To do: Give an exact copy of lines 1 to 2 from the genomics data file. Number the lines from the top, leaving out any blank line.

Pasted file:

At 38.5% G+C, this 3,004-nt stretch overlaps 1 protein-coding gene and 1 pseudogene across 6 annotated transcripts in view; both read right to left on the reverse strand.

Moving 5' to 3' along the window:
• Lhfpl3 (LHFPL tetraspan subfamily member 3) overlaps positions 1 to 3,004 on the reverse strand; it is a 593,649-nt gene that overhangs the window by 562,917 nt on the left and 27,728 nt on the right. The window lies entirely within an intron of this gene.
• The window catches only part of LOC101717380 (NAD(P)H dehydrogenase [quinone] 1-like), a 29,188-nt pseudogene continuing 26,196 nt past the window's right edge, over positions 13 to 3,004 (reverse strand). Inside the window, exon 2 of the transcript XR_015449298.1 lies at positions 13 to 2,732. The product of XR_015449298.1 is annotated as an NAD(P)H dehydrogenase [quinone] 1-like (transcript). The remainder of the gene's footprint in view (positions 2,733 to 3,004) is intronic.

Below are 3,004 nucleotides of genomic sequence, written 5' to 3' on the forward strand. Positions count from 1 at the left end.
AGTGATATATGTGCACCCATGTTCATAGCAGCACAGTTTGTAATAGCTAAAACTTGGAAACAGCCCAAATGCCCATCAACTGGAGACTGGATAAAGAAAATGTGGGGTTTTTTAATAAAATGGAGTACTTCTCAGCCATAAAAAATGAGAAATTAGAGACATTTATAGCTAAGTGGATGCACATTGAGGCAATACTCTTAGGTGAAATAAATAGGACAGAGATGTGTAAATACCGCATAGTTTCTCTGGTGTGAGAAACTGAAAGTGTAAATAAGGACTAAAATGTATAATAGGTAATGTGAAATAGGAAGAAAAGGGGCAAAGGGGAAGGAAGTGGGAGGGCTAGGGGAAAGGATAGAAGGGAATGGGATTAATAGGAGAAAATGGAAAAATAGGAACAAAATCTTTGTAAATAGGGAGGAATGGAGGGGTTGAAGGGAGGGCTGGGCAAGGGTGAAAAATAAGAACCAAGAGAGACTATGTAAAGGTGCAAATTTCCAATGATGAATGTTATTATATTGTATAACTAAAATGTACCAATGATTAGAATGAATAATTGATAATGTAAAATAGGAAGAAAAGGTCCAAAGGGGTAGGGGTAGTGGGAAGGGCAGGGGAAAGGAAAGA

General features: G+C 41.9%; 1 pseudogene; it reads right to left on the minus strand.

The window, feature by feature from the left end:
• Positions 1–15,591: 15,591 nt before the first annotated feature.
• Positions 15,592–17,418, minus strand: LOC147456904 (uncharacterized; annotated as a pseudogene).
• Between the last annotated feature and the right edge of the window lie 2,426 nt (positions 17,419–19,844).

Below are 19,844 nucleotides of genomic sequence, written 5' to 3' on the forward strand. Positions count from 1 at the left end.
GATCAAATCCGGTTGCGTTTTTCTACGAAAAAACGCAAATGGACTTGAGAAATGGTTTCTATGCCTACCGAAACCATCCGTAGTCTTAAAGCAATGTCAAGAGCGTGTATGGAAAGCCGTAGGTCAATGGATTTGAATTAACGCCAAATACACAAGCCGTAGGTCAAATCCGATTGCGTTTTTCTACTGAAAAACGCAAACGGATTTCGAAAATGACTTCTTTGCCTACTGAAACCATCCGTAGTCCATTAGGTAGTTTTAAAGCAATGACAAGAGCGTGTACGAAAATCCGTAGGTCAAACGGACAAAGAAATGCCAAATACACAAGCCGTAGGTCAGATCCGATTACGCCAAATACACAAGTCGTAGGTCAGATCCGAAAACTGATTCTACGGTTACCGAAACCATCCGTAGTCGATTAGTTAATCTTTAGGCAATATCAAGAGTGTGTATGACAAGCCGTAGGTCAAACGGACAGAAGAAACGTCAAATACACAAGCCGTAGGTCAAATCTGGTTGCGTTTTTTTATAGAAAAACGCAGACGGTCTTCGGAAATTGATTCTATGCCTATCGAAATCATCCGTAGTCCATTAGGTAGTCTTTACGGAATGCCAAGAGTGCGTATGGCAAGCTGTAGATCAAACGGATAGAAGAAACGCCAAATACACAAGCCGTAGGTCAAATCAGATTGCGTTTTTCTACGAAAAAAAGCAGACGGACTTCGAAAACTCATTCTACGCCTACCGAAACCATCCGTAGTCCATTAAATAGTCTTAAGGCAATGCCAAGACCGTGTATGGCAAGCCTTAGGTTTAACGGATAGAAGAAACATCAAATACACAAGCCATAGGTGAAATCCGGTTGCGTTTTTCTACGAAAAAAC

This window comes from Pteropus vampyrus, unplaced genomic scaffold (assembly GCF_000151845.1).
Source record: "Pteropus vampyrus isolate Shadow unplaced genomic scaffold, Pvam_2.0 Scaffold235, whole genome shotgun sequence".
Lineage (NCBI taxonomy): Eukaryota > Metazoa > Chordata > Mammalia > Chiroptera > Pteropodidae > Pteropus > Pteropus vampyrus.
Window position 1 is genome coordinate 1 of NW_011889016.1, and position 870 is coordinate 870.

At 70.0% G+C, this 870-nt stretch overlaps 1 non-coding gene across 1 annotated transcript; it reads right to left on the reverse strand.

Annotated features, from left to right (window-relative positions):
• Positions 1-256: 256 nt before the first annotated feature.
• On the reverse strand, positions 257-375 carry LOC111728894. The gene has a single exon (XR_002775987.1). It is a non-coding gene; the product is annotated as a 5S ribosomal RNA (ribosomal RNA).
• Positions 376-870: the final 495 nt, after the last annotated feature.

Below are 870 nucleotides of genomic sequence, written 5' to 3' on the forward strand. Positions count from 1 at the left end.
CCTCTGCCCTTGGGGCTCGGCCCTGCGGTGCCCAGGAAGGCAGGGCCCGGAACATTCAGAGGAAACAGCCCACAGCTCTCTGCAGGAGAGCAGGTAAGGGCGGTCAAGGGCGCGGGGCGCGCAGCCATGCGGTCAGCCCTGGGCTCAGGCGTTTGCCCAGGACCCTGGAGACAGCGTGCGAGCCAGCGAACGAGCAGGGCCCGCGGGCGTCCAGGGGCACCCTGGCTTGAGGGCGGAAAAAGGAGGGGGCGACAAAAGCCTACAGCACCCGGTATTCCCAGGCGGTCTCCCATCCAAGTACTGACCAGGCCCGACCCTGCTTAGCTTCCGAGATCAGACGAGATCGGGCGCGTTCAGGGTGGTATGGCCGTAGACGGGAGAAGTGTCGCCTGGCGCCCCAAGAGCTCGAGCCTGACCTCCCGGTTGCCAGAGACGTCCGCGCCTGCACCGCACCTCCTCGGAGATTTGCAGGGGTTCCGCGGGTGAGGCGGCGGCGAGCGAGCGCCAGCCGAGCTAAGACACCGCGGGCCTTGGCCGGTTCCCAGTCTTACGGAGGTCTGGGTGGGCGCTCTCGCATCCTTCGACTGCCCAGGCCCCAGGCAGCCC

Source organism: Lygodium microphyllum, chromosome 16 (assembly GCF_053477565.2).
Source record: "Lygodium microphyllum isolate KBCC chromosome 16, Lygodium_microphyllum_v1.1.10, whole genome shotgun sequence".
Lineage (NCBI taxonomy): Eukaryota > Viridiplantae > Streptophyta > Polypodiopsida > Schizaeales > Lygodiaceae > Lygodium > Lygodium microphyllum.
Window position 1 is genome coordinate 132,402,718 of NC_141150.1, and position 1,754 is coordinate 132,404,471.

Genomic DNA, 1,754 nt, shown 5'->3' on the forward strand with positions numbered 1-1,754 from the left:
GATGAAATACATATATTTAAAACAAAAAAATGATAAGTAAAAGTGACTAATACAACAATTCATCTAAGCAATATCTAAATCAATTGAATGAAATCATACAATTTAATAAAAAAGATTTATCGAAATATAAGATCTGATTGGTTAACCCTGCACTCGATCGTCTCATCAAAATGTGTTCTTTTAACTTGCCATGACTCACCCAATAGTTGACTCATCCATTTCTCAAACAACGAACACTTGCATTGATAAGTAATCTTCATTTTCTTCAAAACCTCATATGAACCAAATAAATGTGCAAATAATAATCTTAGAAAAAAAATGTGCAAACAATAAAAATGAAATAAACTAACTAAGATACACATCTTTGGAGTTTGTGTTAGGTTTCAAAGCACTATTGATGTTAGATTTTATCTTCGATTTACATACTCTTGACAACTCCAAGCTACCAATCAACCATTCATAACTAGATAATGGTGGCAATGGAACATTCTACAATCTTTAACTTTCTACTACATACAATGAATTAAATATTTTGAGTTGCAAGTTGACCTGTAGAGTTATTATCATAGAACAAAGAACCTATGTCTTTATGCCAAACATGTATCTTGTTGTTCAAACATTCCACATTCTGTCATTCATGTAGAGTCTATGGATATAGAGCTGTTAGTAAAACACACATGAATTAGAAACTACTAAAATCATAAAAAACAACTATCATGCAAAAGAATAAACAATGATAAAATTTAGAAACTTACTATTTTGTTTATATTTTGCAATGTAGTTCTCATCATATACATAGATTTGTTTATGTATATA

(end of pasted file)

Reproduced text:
At 38.5% G+C, this 3,004-nt stretch overlaps 1 protein-coding gene and 1 pseudogene across 6 annotated transcripts in view; both read right to left on the reverse strand.

Moving 5' to 3' along the window: